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Did the real 'Satoshi Nakamoto' just stand up?

Australian businessman Craig Wright, who was first identified as the potential founder of Bitcoin last year, goes on the record. But not everyone is satisfied.

Dominic Lipinski/PA/AP
An Australian, man long thought to be associated with the digital currency Bitcoin, has publicly identified himself as its creator.

An Australian tech entrepreneur has reluctantly identified himself as the creator of the online cryptocurrency Bitcoin, an attempt to end the speculation and mystery surrounding the identity of its likely pseudonymic founder Satoshi Nakamoto.

In an interview with the BBC, Craig Wright gave technical proof to back his claims by using coins traceable to the creator of Bitcoin. Core members of the Bitcoin community have since backed his statements.

"I was the main part of it, but other people helped me," Mr. Wright, who also revealed his identity to The Economist and GQ, told the BBC.

Various media organizations and journalists have conducted long investigations in hopes of discovering the founder the cryptocurrency since the first Bitcoin transaction took place in 2009.

In 2014, Newsweek's Leigh McGrath Goodman had a piece published on the cover of the magazine that reported to have identified the real Satoshi Nakamoto. Ms. Goodman scoured a database of naturalized US citizens with the name and identified Dorian Satoshi Nakamoto of Temple City, Calif., as the founder. Mr. Nakamoto vigorously denied the claim.

Then late last year, parallel investigations by Gizmodo and Wired first identified Wright as the likely founder of Bitcoin. Subsequent Australian federal police raids on Wright's home which lent credence to the theory but the raids were later confirmed to have been about separate tax issues and unrelated to Bitcoin.

Now Wright has come forward promising to release information that would allow the cryptographical verification that he is Satoshi Nakamoto.

Soon after Wright went public, Gavin Andresen, the chief scientist at the Bitcoin Foundation agreed with his claims via a blog post.

"I believe Craig Steven Wright is the person who invented Bitcoin," he wrote.

Jon Matonis, one of the founding directors of the Bitcoin Foundation, said he had sufficient proof of Wright's identity.

"During the London proof sessions, I had the opportunity to review the relevant data along three distinct lines: cryptographic, social, and technical," Mr. Matonis said. "It is my firm belief that Craig Wright satisfies all three categories."

However, others are not yet convinced of Wright's claims.

The Economist said Wright had been unwilling to answer some of its questions and that further proof was required.

"Our conclusion is that Mr Wright could well be Mr Nakamoto, but that important questions remain," The Economist reported. "Indeed, it may never be possible to establish beyond reasonable doubt who really created bitcoin."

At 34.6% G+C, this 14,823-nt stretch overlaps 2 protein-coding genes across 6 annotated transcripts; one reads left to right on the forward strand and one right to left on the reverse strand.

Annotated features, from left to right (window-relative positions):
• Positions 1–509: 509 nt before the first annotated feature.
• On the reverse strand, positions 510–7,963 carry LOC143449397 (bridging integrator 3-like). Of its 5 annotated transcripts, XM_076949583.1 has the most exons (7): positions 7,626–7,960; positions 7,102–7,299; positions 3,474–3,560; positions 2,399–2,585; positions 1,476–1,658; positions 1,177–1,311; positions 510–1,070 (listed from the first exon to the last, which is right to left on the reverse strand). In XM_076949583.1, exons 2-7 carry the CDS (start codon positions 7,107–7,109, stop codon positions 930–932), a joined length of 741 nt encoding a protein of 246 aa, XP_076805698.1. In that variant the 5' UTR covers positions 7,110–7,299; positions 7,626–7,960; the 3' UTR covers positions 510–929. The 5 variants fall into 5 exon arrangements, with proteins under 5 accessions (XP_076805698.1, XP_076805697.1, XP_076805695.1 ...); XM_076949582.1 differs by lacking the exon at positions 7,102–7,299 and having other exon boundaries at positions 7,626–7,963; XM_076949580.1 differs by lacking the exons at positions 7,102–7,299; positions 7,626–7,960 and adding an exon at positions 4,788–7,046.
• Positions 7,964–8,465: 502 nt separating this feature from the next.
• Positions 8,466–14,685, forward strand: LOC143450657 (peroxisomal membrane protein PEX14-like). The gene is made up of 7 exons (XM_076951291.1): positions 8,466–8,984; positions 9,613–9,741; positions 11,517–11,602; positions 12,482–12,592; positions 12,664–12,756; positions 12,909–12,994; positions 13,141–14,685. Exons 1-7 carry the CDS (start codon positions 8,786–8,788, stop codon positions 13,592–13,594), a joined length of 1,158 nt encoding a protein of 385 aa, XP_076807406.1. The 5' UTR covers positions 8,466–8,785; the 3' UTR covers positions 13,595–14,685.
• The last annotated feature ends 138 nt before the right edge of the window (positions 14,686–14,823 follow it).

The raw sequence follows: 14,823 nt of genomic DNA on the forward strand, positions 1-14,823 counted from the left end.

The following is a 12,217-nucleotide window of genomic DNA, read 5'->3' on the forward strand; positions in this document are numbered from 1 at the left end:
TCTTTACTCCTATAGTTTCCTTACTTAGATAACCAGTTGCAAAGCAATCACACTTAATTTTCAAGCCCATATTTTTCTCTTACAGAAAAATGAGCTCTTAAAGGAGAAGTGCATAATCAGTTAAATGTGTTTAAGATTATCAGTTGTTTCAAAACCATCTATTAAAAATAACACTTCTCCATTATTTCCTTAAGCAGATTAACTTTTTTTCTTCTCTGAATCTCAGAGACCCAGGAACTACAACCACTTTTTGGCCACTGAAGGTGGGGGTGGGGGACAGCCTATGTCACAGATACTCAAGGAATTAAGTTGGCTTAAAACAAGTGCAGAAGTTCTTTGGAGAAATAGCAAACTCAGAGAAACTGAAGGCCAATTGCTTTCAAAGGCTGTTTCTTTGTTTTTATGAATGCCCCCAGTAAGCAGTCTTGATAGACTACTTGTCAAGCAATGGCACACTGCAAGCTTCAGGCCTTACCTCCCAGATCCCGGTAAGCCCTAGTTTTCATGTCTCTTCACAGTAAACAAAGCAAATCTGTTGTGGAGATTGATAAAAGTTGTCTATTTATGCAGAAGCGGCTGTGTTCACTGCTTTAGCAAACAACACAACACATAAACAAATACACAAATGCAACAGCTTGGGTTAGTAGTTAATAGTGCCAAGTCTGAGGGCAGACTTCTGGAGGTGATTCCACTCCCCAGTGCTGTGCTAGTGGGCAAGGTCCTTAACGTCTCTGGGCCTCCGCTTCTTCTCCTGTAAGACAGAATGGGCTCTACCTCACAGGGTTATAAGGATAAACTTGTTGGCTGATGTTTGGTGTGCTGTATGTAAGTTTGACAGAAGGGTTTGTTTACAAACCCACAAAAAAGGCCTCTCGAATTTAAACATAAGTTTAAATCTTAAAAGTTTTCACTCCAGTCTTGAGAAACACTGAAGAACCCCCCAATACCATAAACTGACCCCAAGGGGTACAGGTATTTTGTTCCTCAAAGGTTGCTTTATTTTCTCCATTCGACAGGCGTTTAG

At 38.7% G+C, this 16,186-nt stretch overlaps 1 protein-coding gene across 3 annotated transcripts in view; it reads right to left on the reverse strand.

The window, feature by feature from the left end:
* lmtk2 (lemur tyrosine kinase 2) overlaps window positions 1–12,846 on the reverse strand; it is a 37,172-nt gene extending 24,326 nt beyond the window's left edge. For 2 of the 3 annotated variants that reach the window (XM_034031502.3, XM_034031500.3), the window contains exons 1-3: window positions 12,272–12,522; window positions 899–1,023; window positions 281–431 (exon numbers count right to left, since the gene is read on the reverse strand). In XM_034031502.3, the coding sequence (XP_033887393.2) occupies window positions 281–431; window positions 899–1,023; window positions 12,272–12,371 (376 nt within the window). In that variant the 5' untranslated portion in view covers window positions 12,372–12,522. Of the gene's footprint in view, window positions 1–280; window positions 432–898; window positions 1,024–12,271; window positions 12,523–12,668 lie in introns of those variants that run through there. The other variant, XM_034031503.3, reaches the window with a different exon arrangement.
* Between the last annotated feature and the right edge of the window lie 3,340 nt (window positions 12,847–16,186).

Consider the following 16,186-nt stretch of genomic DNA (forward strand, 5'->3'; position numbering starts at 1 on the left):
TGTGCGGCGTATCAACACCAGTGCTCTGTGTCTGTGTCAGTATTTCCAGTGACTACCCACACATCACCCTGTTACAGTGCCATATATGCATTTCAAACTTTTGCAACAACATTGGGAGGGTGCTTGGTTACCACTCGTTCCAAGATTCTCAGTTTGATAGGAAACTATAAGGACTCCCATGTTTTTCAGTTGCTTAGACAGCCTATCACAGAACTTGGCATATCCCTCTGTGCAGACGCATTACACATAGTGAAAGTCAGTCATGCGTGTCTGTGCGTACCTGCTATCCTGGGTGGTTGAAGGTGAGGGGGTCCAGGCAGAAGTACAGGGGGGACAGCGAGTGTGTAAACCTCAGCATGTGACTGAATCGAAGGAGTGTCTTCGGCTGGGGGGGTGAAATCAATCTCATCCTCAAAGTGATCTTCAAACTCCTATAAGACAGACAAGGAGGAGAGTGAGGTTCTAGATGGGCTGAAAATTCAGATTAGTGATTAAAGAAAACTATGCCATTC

In a blog post Monday, Wright posted technical details of the process by which he created the currency, including examples of code. He also thanked his staff whose privacy he vehemently defended in the BBC interview.

"This incredible community's passion and intellect and perseverance has taken my small contribution and nurtured it, enhanced it, breathed life into it," he wrote in a blog post. "You have given the world a great gift. Thank you."

Although Bitcoin has been referred to as a new currency, it's more complicated than that, as the BBC explains:

To process Bitcoin transactions, a procedure called "mining" must take place, which involves a computer solving a difficult mathematical problem with a 64-digit solution. For each problem solved, one block of Bitcoins is processed. In addition the miner is rewarded with new Bitcoins.

This provides an incentive for people to provide computer processing power to solve the problems. To compensate for the growing power of computer chips, the difficulty of the puzzles is adjusted to ensure a steady stream of new Bitcoins are produced each day.

In December 2013, hopes that it would become a mainstream currency buoyed it's price to more than $1,000 per coin giving it a market capitalization of $13 billion. The price has backed off since then, with total value estimated at around $7 billion.

It dropped 3 percent on news of Wright's claims to around $440 from $454.89.

Wright told The Economist he would exchange his Bitcoin in small chunks to avoid sinking the price.

"If Mr Wright is in possession of Satoshi's original nearly one million bitcoins, he will be for sure closely watched by investors trying to guess his future moves," Tomas Forgac, who runs bitcoin startup Coin of Sale, told Reuters.

In his Monday blog post, Wright did not make a clear-cut admission that he was Nakamoto.

"Satoshi is dead," he wrote. "But this is only the beginning."

This report contains material from Reuters.

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